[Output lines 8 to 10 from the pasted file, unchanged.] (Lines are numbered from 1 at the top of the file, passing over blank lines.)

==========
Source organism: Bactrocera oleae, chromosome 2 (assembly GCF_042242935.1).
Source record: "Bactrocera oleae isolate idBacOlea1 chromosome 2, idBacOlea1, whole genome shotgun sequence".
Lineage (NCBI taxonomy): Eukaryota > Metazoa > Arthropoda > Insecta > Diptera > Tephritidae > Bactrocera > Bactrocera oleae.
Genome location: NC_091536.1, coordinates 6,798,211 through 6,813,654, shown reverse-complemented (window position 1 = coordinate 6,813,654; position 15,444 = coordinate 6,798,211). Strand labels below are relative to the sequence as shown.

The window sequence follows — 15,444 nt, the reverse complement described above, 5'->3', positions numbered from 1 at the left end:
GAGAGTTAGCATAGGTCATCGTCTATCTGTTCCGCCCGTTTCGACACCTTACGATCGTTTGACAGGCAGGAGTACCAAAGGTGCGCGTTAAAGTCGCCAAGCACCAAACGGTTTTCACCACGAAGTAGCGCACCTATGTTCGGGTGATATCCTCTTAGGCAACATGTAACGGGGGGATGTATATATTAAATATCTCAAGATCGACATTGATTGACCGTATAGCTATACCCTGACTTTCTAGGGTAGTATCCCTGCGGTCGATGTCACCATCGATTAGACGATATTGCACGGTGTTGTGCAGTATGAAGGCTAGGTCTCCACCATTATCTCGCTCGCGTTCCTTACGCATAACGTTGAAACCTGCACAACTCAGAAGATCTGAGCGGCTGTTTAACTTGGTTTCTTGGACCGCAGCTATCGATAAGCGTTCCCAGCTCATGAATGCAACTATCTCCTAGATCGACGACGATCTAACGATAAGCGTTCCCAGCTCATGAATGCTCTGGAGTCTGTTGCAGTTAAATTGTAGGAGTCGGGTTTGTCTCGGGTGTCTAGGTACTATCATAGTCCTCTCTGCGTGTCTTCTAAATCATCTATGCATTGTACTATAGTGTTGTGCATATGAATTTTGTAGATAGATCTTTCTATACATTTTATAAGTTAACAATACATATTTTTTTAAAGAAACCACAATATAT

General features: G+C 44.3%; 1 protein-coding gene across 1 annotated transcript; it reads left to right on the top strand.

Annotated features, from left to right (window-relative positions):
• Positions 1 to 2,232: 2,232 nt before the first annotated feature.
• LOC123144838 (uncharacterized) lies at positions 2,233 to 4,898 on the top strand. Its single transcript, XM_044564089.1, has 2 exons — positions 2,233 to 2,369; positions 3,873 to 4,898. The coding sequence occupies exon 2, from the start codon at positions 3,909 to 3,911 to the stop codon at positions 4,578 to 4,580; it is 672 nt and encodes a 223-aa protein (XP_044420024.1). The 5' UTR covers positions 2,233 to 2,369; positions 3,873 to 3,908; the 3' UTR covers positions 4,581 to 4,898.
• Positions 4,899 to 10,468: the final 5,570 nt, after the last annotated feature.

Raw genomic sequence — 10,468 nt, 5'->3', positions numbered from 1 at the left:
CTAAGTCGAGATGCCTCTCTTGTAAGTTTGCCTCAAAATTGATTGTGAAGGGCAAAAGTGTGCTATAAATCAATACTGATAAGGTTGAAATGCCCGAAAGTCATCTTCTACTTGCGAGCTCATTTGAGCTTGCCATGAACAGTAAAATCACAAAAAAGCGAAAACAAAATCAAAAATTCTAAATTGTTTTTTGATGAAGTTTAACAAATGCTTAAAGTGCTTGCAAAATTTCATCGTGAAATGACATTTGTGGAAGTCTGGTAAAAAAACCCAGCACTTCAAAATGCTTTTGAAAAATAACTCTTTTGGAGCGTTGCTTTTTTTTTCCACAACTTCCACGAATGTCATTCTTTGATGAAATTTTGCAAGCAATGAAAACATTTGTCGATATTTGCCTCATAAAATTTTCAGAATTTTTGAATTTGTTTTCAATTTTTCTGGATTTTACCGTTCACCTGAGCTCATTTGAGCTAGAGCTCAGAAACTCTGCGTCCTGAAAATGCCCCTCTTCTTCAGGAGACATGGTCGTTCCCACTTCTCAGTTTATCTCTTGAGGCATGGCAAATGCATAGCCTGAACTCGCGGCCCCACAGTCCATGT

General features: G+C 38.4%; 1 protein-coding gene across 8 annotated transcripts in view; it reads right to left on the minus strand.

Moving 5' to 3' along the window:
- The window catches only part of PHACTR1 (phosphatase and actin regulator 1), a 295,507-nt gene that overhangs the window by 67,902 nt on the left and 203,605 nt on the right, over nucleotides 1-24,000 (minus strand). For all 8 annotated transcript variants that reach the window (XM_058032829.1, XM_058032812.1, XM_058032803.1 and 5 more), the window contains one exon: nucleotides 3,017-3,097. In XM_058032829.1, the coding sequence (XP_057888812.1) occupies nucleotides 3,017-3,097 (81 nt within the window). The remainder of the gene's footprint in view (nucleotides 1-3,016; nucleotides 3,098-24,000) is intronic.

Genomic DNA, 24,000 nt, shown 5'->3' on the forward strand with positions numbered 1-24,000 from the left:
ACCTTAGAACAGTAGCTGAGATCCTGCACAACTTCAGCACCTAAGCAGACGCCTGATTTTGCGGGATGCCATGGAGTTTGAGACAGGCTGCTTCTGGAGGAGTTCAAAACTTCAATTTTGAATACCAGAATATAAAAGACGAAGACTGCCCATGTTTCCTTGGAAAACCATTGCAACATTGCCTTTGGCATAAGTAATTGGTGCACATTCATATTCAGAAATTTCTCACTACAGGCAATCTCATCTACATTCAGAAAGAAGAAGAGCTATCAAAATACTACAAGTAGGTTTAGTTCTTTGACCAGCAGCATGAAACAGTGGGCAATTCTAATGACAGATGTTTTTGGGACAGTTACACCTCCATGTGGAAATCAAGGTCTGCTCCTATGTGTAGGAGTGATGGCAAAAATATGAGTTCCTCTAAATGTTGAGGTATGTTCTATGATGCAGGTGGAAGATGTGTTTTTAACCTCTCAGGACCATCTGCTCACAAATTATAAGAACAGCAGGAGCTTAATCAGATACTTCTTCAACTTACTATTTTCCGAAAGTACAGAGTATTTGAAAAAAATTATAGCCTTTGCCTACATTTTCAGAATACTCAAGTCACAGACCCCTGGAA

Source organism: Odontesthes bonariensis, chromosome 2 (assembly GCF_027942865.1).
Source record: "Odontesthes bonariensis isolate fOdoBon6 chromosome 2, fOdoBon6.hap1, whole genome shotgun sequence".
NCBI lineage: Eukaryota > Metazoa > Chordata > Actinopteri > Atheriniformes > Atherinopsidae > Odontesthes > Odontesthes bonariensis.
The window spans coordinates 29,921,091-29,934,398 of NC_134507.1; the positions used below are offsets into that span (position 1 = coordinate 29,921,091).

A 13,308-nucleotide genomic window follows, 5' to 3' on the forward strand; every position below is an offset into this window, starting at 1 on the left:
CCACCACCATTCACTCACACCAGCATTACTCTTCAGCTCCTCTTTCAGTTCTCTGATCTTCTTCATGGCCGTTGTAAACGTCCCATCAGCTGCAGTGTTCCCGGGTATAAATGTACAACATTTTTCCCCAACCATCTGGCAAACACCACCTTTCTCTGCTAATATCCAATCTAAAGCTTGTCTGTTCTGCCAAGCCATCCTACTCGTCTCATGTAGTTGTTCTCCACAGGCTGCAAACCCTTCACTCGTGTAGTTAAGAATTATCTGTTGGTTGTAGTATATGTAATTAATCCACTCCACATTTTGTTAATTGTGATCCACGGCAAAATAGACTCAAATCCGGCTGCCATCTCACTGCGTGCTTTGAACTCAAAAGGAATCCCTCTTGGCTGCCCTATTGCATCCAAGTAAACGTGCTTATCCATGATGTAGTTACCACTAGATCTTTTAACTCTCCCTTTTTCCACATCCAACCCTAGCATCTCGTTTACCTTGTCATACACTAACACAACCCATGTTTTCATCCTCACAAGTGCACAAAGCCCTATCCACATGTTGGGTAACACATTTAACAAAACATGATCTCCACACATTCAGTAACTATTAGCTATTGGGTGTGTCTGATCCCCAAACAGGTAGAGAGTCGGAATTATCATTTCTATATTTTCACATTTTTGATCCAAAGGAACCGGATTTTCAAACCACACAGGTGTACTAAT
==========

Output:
Annotated features, from left to right (window-relative positions):
• Positions 1 to 2,232: 2,232 nt before the first annotated feature.
• LOC123144838 (uncharacterized) lies at positions 2,233 to 4,898 on the top strand. Its single transcript, XM_044564089.1, has 2 exons — positions 2,233 to 2,369; positions 3,873 to 4,898. The coding sequence occupies exon 2, from the start codon at positions 3,909 to 3,911 to the stop codon at positions 4,578 to 4,580; it is 672 nt and encodes a 223-aa protein (XP_044420024.1). The 5' UTR covers positions 2,233 to 2,369; positions 3,873 to 3,908; the 3' UTR covers positions 4,581 to 4,898.